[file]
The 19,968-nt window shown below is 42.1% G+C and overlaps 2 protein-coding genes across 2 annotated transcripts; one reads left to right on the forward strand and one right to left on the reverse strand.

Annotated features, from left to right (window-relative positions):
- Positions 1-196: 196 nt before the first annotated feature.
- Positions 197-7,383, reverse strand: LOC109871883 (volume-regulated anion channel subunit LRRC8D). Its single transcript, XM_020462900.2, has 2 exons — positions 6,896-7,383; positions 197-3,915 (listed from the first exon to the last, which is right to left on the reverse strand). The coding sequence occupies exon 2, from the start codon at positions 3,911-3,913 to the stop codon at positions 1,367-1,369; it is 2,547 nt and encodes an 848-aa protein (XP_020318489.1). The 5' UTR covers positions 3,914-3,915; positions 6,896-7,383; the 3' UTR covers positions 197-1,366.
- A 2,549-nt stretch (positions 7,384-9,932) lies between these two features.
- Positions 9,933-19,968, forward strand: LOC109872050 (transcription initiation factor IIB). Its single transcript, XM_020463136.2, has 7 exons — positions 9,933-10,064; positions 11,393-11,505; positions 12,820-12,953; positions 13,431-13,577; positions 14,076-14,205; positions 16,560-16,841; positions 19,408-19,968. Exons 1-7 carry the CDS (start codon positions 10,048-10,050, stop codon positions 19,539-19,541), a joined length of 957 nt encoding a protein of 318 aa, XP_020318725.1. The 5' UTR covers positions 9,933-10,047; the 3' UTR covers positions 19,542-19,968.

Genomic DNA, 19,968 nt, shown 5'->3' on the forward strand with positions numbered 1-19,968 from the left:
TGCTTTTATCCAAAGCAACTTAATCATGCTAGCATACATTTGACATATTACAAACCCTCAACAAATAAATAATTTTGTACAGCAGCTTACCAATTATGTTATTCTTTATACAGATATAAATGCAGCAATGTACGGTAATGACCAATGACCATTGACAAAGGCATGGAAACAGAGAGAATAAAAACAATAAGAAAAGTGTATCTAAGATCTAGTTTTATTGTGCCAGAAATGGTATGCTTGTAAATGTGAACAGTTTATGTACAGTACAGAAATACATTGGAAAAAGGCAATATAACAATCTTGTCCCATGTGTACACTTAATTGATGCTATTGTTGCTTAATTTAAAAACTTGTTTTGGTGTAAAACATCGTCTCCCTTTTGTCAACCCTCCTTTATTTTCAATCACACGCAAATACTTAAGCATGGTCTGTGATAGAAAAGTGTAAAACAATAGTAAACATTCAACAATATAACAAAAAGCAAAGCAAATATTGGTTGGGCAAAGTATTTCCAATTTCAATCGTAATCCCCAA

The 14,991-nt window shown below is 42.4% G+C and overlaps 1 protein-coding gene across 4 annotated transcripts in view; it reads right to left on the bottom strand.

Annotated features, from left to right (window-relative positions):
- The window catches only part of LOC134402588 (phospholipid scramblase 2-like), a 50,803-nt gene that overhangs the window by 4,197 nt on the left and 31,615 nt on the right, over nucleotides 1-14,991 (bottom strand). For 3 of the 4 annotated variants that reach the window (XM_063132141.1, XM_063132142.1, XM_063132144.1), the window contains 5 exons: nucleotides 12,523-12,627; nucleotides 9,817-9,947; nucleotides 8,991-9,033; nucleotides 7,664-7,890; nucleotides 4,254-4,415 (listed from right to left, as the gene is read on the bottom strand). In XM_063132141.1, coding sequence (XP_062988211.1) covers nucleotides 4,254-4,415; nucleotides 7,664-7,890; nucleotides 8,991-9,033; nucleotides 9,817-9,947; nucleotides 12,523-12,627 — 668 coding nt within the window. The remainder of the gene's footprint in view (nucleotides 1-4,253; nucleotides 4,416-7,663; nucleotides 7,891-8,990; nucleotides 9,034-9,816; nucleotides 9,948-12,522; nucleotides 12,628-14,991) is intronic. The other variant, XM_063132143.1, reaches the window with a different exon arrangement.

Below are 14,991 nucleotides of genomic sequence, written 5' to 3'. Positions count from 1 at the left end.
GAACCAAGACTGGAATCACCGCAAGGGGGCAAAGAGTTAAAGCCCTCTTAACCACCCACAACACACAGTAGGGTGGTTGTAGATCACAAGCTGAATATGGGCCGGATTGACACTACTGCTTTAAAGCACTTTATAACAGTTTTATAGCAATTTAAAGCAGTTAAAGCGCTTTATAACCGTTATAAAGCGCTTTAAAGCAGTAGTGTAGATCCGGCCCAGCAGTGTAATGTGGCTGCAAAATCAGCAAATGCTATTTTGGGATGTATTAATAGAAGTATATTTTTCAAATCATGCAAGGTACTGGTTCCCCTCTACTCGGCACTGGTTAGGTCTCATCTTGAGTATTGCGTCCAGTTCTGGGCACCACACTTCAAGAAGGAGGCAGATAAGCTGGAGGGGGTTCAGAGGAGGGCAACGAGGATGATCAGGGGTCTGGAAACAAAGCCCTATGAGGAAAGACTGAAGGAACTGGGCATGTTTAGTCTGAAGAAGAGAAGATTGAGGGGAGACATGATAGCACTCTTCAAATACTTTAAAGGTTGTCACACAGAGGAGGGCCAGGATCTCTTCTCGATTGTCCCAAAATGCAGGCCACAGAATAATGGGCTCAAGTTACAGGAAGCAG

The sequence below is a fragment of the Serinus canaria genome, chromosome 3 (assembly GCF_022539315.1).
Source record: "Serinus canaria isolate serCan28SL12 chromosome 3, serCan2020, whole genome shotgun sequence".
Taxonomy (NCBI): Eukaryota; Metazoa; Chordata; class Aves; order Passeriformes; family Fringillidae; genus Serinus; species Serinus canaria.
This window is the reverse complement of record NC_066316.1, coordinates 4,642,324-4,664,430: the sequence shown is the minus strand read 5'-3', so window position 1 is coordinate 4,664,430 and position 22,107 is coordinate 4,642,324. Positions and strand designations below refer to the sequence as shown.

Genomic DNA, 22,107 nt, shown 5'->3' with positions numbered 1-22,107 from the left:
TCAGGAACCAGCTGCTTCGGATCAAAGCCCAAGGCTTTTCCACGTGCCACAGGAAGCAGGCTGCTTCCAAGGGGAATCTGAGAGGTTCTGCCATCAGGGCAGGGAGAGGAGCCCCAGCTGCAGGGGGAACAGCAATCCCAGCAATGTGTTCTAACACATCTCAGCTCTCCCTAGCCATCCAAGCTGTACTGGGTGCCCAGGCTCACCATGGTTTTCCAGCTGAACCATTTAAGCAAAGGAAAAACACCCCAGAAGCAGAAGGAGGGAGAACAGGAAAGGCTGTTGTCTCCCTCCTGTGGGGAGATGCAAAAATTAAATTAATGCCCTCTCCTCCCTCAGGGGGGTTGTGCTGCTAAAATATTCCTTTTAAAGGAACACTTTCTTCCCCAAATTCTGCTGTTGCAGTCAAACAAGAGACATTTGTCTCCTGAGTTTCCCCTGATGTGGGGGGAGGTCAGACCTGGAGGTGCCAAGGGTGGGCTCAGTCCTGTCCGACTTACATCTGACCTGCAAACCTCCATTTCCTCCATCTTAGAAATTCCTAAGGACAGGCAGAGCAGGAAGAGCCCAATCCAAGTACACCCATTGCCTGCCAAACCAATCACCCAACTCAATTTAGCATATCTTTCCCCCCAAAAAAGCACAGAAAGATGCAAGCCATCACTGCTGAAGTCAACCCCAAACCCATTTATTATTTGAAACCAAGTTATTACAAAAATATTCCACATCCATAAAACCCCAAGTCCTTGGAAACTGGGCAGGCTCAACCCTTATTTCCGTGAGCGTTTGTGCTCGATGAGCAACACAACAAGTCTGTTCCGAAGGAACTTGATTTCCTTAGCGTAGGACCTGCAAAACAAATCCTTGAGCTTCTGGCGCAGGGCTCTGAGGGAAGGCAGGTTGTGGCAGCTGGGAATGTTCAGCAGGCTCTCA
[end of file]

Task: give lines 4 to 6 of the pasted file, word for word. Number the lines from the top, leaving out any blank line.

- Positions 197-7,383, reverse strand: LOC109871883 (volume-regulated anion channel subunit LRRC8D). Its single transcript, XM_020462900.2, has 2 exons — positions 6,896-7,383; positions 197-3,915 (listed from the first exon to the last, which is right to left on the reverse strand). The coding sequence occupies exon 2, from the start codon at positions 3,911-3,913 to the stop codon at positions 1,367-1,369; it is 2,547 nt and encodes an 848-aa protein (XP_020318489.1). The 5' UTR covers positions 3,914-3,915; positions 6,896-7,383; the 3' UTR covers positions 197-1,366.
- A 2,549-nt stretch (positions 7,384-9,932) lies between these two features.
- Positions 9,933-19,968, forward strand: LOC109872050 (transcription initiation factor IIB). Its single transcript, XM_020463136.2, has 7 exons — positions 9,933-10,064; positions 11,393-11,505; positions 12,820-12,953; positions 13,431-13,577; positions 14,076-14,205; positions 16,560-16,841; positions 19,408-19,968. Exons 1-7 carry the CDS (start codon positions 10,048-10,050, stop codon positions 19,539-19,541), a joined length of 957 nt encoding a protein of 318 aa, XP_020318725.1. The 5' UTR covers positions 9,933-10,047; the 3' UTR covers positions 19,542-19,968.